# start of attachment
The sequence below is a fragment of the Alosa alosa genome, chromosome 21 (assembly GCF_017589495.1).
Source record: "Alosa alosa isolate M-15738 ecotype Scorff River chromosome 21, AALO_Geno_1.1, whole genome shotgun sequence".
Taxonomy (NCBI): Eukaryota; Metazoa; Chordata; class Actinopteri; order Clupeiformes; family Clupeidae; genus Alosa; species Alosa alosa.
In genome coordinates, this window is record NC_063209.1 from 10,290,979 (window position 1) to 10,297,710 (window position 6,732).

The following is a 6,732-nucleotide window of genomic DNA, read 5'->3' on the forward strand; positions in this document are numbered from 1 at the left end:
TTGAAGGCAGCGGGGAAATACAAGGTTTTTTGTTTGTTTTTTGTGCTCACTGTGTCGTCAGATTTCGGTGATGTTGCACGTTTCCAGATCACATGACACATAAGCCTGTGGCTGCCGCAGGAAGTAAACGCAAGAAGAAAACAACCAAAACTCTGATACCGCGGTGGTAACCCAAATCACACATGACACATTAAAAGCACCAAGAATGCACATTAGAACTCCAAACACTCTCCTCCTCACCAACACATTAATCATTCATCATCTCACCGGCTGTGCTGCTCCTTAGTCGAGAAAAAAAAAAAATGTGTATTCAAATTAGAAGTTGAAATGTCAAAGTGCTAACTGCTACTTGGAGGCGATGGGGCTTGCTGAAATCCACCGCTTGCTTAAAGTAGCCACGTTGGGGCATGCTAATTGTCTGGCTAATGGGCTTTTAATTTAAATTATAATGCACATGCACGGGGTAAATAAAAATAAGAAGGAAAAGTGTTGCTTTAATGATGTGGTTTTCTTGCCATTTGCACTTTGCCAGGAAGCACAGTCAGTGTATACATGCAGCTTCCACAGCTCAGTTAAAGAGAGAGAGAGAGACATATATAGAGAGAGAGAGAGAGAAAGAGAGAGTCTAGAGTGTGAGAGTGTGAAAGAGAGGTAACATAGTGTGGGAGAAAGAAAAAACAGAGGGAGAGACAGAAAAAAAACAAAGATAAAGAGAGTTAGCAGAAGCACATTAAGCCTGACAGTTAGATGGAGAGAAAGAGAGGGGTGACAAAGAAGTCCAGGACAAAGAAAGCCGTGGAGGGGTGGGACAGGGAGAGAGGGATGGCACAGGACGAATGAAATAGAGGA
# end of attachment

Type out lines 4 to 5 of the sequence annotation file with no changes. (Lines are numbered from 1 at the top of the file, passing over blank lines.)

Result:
In genome coordinates, this window is record NC_063209.1 from 10,290,979 (window position 1) to 10,297,710 (window position 6,732).

The following is a 6,732-nucleotide window of genomic DNA, read 5'->3' on the forward strand; positions in this document are numbered from 1 at the left end: